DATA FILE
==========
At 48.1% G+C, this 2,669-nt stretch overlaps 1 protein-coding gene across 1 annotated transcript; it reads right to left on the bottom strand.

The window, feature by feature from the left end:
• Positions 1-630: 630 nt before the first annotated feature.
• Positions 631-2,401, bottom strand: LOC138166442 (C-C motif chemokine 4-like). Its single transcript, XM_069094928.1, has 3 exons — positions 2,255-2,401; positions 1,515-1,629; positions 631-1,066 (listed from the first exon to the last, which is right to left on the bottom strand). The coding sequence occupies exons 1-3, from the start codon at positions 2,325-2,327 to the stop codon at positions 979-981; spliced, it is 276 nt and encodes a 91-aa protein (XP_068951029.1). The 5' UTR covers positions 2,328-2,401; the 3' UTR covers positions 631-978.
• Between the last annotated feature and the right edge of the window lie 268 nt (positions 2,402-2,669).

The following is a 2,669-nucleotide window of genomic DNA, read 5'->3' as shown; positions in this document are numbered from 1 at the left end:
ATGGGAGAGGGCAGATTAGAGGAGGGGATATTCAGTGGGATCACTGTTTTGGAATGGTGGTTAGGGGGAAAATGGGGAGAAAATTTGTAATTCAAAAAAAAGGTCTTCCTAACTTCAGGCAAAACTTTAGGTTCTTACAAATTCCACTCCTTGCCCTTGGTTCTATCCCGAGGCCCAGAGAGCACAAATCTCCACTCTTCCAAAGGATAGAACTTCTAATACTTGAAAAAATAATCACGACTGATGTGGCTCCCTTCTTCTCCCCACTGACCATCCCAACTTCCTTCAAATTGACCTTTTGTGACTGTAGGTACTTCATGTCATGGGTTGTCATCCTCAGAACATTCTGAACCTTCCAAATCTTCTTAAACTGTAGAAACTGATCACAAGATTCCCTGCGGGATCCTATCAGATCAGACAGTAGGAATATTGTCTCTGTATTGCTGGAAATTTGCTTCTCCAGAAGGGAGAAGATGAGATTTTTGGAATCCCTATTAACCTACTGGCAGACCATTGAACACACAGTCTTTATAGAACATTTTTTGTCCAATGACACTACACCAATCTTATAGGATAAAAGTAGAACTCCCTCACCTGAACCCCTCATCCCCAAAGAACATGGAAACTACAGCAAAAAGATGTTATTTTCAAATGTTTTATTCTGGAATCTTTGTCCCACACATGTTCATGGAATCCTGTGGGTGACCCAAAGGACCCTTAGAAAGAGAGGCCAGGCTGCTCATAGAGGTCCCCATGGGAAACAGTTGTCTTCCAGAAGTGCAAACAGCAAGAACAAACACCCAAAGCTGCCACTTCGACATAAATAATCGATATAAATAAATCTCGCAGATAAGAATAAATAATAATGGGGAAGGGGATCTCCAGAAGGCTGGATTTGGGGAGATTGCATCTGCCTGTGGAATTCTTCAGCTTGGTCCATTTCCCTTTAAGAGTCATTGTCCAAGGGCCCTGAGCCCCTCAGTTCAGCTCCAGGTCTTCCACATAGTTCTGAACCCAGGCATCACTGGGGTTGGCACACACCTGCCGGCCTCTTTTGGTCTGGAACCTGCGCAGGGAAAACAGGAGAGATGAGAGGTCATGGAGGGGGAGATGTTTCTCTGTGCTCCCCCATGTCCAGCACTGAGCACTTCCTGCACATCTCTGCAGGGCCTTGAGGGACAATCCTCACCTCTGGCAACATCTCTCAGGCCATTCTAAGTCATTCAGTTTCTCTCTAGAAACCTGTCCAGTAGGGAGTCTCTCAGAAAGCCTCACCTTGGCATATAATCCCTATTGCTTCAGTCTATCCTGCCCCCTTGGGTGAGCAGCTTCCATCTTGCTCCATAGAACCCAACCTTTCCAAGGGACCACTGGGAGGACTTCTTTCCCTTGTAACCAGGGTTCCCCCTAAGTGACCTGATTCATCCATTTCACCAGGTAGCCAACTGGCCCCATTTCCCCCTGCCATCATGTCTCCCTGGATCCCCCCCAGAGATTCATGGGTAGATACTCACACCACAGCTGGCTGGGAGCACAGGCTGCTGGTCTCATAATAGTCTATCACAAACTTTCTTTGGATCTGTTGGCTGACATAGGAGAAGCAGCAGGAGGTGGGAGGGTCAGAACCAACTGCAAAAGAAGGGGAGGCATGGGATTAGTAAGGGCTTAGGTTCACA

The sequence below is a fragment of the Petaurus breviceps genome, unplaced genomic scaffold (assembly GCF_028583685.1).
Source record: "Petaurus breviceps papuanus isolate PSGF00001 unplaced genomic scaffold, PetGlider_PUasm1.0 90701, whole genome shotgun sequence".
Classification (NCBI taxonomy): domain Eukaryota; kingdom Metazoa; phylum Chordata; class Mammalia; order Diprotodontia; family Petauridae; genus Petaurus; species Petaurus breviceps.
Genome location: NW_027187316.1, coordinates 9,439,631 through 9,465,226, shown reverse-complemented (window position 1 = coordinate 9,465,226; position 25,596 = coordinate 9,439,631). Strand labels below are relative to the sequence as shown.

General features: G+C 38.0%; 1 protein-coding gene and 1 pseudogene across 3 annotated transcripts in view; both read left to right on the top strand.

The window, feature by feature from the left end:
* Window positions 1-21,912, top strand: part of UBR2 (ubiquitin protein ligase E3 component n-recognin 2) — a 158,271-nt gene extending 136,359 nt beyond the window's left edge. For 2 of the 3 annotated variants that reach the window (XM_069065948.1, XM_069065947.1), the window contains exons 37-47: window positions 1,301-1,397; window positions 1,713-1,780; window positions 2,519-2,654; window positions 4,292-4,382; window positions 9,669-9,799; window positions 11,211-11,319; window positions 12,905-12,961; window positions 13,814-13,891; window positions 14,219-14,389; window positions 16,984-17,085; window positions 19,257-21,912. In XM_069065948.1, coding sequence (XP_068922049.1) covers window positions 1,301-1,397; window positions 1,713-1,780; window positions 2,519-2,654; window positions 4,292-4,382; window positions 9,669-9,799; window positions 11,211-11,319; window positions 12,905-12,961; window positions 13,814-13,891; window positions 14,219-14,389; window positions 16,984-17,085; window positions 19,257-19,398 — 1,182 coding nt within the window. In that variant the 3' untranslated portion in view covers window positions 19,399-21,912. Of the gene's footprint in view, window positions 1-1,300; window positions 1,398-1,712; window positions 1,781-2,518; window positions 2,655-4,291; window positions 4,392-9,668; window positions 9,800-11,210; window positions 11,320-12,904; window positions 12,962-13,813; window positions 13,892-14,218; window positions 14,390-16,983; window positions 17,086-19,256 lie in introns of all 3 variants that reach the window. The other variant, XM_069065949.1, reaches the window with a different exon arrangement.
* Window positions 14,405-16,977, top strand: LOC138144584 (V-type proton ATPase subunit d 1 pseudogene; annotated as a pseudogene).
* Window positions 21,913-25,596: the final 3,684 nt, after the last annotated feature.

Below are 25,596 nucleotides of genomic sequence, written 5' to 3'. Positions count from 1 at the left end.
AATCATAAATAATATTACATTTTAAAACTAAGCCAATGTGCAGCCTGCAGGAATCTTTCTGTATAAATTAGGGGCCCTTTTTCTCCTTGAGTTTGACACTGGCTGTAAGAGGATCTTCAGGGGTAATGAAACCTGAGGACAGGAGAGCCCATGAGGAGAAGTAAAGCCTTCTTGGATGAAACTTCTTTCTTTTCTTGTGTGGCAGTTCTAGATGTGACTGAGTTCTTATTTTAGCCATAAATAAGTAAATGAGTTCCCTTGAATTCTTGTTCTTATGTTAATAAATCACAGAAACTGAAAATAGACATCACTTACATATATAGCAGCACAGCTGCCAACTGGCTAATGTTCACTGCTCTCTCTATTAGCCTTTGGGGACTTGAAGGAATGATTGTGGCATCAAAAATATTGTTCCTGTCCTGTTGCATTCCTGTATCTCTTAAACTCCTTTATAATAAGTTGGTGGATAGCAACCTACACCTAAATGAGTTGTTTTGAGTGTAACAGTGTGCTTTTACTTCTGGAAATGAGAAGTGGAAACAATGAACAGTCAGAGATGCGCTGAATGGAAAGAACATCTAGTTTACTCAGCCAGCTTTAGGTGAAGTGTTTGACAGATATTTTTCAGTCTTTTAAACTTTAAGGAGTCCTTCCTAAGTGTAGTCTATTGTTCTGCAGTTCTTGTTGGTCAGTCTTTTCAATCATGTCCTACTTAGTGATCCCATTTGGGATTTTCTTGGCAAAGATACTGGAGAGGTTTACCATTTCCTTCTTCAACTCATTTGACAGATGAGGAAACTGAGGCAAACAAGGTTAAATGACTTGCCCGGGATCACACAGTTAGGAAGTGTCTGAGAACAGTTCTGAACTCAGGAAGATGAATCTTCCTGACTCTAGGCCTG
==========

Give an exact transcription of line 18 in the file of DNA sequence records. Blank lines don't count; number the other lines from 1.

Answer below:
AATCATAAATAATATTACATTTTAAAACTAAGCCAATGTGCAGCCTGCAGGAATCTTTCTGTATAAATTAGGGGCCCTTTTTCTCCTTGAGTTTGACACTGGCTGTAAGAGGATCTTCAGGGGTAATGAAACCTGAGGACAGGAGAGCCCATGAGGAGAAGTAAAGCCTTCTTGGATGAAACTTCTTTCTTTTCTTGTGTGGCAGTTCTAGATGTGACTGAGTTCTTATTTTAGCCATAAATAAGTAAATGAGTTCCCTTGAATTCTTGTTCTTATGTTAATAAATCACAGAAACTGAAAATAGACATCACTTACATATATAGCAGCACAGCTGCCAACTGGCTAATGTTCACTGCTCTCTCTATTAGCCTTTGGGGACTTGAAGGAATGATTGTGGCATCAAAAATATTGTTCCTGTCCTGTTGCATTCCTGTATCTCTTAAACTCCTTTATAATAAGTTGGTGGATAGCAACCTACACCTAAATGAGTTGTTTTGAGTGTAACAGTGTGCTTTTACTTCTGGAAATGAGAAGTGGAAACAATGAACAGTCAGAGATGCGCTGAATGGAAAGAACATCTAGTTTACTCAGCCAGCTTTAGGTGAAGTGTTTGACAGATATTTTTCAGTCTTTTAAACTTTAAGGAGTCCTTCCTAAGTGTAGTCTATTGTTCTGCAGTTCTTGTTGGTCAGTCTTTTCAATCATGTCCTACTTAGTGATCCCATTTGGGATTTTCTTGGCAAAGATACTGGAGAGGTTTACCATTTCCTTCTTCAACTCATTTGACAGATGAGGAAACTGAGGCAAACAAGGTTAAATGACTTGCCCGGGATCACACAGTTAGGAAGTGTCTGAGAACAGTTCTGAACTCAGGAAGATGAATCTTCCTGACTCTAGGCCTG